• Make it easier to avoid vaccines, and people will skip them

    This one is pretty much common sense, but it bears highlighting. “Exempting Schoolchildren From Immunizations: States With Few Barriers Had Highest Rates Of Nonmedical Exemptions“:

    Rates of nonmedical exemptions from school immunizations are increasing and have been associated with resurfacing clusters of vaccine-preventable diseases, such as measles. Historically, state-level school immunization policies successfully suppressed such diseases. We examined state immunization exemption regulations across the United States. We assessed procedures for exempting schoolchildren and whether exemption rates were associated with the complexity of the procedures. We also analyzed legal definitions of religious objections and state legislatures’ recent modifications to exemption policies. We found that states with simpler immunization exemption procedures had nonmedical exemption rates that were more than twice as high as those in states with more-complex procedures. We also found that the stringency of legal definitions of religious exemptions was not associated with exemption procedure complexity. Finally, we found that although there were more attempts by state legislatures to broaden exemptions than to tighten them in 2011–13, only bills tightening exemptions passed. Policy makers seeking to control exemption rates to achieve public health goals should consider tightening nonmedical exemption procedures and should add vaccine education components to the procedures by either mandating or encouraging yearly educational sessions in schools for parents reluctant to have their children vaccinated.

    Readers of the blog know my feelings about vaccines. Get them. They work. They are probably one of the most significant health advances ever. But people still try to avoid them.

    This is a problem, because for vaccines to achieve their full potential, we need a significant percentage of the population to be vaccinated. It’s not enough to get the shot yourself. We also need others to get them. When outbreaks occur, you’re less likely to get infected if you’ve been immunized, but it still happens. The best protection is if everyone is immunized.

    One way we’ve tried to achieve this goal in public policy is to require vaccines for school entry. But, being a free country, we’ve always allowed some exemptions, especially for religious reasons. But exemptions in the past were mostly rare. They’re becoming more common.

    This study looked at immunization rates in states that have various levels of difficulty for obtaining exemptions. What they found isn’t surprising, but it’s still important. States with few barriers to exemptions had higher rates of exemptions than states with more barriers to exemptions. If you make it easier not to get vaccinated, more kids don’t get immunized.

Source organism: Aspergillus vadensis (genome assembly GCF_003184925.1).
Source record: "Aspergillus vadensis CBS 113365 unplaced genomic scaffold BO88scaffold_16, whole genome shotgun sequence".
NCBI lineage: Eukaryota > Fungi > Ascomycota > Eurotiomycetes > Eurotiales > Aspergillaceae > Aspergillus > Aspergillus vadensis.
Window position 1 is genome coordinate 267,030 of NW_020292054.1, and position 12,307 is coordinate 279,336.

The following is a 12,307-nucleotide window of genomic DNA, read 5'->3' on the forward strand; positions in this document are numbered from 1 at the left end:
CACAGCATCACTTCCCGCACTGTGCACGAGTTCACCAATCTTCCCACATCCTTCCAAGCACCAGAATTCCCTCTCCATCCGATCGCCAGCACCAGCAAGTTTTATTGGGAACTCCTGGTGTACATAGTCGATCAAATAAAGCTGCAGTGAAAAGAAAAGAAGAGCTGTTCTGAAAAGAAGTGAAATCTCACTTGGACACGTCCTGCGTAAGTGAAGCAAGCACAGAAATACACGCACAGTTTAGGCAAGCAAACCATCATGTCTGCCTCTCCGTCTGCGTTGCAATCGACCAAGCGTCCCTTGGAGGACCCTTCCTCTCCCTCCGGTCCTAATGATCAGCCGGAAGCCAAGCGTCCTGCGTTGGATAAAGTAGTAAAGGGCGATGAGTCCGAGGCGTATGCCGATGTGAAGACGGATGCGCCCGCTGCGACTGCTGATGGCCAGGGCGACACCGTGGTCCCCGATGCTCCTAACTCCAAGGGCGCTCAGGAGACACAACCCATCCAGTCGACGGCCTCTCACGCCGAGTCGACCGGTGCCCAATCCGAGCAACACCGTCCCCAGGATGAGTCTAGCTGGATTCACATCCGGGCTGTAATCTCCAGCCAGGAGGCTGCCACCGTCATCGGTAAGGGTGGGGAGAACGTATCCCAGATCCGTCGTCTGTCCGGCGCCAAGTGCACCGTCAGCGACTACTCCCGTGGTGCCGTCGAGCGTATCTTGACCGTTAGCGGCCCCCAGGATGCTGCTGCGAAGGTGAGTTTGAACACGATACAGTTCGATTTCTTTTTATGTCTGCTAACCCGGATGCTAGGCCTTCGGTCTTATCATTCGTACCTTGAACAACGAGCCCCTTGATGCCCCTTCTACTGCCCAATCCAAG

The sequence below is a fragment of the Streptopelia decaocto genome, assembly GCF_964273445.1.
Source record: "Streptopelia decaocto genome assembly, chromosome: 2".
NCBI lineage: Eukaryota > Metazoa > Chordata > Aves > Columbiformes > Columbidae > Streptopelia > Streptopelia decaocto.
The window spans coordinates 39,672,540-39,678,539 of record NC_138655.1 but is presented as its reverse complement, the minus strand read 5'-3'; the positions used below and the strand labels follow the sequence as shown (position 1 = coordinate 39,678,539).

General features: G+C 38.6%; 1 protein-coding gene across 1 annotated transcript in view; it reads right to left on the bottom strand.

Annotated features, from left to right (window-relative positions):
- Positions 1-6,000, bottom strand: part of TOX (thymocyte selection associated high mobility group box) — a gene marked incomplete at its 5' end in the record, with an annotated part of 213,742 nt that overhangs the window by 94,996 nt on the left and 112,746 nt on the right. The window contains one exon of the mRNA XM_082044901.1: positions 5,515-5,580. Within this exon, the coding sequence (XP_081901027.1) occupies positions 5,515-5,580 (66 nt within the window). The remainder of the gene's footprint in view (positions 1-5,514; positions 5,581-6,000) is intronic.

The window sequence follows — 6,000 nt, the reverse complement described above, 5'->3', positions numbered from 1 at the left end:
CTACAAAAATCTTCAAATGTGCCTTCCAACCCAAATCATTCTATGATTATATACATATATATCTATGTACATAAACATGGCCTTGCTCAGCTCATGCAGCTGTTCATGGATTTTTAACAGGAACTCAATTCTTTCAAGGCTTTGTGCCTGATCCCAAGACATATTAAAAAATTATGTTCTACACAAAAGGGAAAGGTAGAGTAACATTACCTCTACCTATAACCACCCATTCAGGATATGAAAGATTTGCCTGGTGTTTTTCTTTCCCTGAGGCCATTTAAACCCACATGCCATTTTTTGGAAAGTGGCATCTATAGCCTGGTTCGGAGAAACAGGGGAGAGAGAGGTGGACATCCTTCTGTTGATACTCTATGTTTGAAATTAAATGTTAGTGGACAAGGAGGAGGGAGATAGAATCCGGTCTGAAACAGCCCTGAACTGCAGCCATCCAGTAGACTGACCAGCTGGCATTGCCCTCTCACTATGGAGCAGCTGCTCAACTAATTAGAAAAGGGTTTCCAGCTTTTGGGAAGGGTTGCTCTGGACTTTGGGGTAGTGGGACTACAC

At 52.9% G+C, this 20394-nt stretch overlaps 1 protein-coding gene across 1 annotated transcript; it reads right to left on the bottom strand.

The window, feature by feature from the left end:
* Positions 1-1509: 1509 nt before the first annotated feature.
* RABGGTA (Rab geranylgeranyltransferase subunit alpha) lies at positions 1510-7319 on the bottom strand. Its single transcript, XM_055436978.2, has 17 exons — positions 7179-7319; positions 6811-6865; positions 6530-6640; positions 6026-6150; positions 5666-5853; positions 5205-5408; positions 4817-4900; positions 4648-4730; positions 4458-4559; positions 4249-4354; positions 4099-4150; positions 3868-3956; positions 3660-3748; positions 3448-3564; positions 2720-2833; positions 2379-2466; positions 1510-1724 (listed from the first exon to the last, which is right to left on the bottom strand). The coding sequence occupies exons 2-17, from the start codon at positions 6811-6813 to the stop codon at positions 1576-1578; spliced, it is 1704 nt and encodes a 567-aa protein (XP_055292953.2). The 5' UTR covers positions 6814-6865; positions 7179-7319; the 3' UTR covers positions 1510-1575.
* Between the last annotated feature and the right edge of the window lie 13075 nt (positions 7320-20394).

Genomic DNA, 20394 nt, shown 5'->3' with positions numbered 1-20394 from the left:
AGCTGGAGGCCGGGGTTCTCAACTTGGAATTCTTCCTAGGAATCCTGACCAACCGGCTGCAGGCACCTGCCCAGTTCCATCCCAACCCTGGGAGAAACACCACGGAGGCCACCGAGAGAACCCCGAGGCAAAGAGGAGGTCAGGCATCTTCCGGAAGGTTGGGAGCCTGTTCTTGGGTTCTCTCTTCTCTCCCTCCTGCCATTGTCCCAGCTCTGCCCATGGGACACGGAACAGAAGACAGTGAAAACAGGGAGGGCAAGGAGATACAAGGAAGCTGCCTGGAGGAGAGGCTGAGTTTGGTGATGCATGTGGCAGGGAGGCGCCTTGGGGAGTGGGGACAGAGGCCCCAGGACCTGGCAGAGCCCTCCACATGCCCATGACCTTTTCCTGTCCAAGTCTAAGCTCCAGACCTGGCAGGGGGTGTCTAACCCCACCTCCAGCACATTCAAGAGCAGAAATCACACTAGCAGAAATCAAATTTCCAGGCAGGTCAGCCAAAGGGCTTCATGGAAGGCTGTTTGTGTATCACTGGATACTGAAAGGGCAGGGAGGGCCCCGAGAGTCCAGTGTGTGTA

What surprised me more is the discussion of recent policy initiatives. The bad news is that there are more state level attempts to broaden exemptions than narrow them. The good news is that the only measures that pass seem to be those that narrow them.

    There is a growing movement to make vaccines optional, or avoid them altogether. This is a real mistake. Don’t believe the hype. Get your kids immunized.

    @aaronecarroll

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    • People still think that getting a vaccine is a totally personal issue, when in fact it is an issue fraught with huge externalities. For one, we do owe it to all our immune-compromised friends to get vaccinated, because they can’t. Second, our vaccination strategies only work if everyone gets them. The polio vaccine we use these days, for example, is only around 70% effective, which means that if we make it optional, it will only control polio about as much as flu vaccines have been able to control the flu. If a large portion of the population stops getting the dead-virus polio vaccine, then those who do want to be protected will have to switch back to the more-effective but riskier live-attenuated oral vaccine, which is simply a risk that they shouldn’t have to take.

    • And, on the other hand, I grew up in Singapore, and they lined us up in elementary school and vaccinated us. For free. There were no exceptions.

      We appreciated it because we got the time out of class, and us boys got to compete for who could bear it the most stoically. And in retrospect, it was also great public policy, and I assume it is.

      They also made us go down to the nurse’s office, and she cleaned our teeth. Once every year.

      Conservatives who tout Singapore’s healthcare financing system, please also take note of this. Liberals also.

    • I would say that the vaccine is probably the most significant health advances ever.

    • I realize more & more that humans, collectively on a civilization scale seem to have a very short memory.
      Again & again, the lesson has to be learned the hard way… or it is forgotten within a generation or less.
      I suppose it’s maybe just a lucky wonder that a number of scientists of various kinds manage to save work that has gone before & build upon it over centuries.

      When I was a kid it seemed vaccinations were just an excepted given, and much admired and revered thing… always if mentioned it was accompanied by horror stories from parents & grandparents, describing what terrifying plight and doom the vaccinations were saving us from.
      Books & documentaries about these things of course are still available. But I guess it’s just not quite the same as hearing it from grandma.